Learn how to contact your congresspeople here to ask them to uphold the U.S.' promise to contribute to the Green Climate Fund. You can also get briefed on where presidential candidates stand on climate change here.

2. Join movements in your area.

Tens of thousands in nearly 200 countries took to the streets for the Global Climate March last month asking for world leaders to agree on keeping fossil fuels in the ground and shift to renewables. Now activism's going local.

Those at 350NYC are already a step ahead: they've consistently combined the goal of influencing world leaders at the talks with local leaders in New York City. They actually threw a bon voyage party for the mayor before he left for Paris.

Activist Marilyn Vasta says the group will continue trying to get the city to go 100 percent renewable by 2030. She says policies in New York could model standards for other places from its position as global leader, citing food and tobacco regulations that then spread to other parts of the world.

"It's really critical for New York to have a very strong policy on global warming and do everything we can to stop it," Vasta says.

New Yorkers can keep an eye on their website for upcoming events. Everybody else can check with their local branch of environmental organizations like 350.org or Sierra Club.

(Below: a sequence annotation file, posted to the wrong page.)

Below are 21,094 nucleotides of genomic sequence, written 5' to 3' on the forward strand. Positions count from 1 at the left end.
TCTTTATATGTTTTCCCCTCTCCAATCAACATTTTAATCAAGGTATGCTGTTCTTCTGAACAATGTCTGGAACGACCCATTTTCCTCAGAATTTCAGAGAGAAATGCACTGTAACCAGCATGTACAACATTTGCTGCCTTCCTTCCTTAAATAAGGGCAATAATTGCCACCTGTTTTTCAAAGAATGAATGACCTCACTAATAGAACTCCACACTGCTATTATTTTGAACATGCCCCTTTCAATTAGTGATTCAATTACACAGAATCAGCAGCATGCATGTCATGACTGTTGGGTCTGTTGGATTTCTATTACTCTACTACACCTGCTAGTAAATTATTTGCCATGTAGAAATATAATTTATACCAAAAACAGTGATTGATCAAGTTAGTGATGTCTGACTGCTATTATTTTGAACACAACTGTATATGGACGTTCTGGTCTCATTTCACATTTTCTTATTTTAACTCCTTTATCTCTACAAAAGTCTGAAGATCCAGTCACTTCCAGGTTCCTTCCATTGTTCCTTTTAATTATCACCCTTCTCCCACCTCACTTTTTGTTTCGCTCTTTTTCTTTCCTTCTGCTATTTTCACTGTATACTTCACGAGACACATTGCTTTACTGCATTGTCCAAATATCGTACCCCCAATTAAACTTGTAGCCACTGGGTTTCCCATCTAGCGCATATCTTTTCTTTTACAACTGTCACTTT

The GCCM, for one, is hosting a fast for climate justice during the Christian season of Lent, which starts in February. You can sign up to participate on its site at the beginning of the new year. Fall will bring a month of prayer and action called the "Season of Creation" from Sept. 1 through Oct. 4.

3. Reduce your personal footprint.

Environmentally minded religious folks can look to the GCCM's guide for individual parishes to cut down on their day-to-day emissions, which can soon be found on their site.

Leano also urges clergy to address climate advocacy from the pulpit and churches to offer education programs—and opportunities to pray for climate action in specific.

Believers or not, everyone can help with a few basic routine changes—like buying sustainable, biking, carpooling or taking public transportation and getting involved in community solar programs.

Of course, individual actions alone aren't going to be the tipping point where climate change suddenly becomes bearable. They need to compound to create nation- and worldwide change, and that change largely goes back to legislation, as Doug Orbaker stresses.

"All of us pollute, but none of us are major polluters individually. It's going to take law, and it's going to take some cooperation to make law happen," says Orbaker. "It's going to mean that some big companies don't make as much money as they usually make. And that's really going to be unpopular with today's political climate and economic climate, but that's what has to happen."

Adds Leano, "We have a very long fight and journey ahead of us. Especially for those of us in the United States where there continues to be a lot of resistance in providing financial support for an ambitious national agreement that can really steer us on a more sustainable path."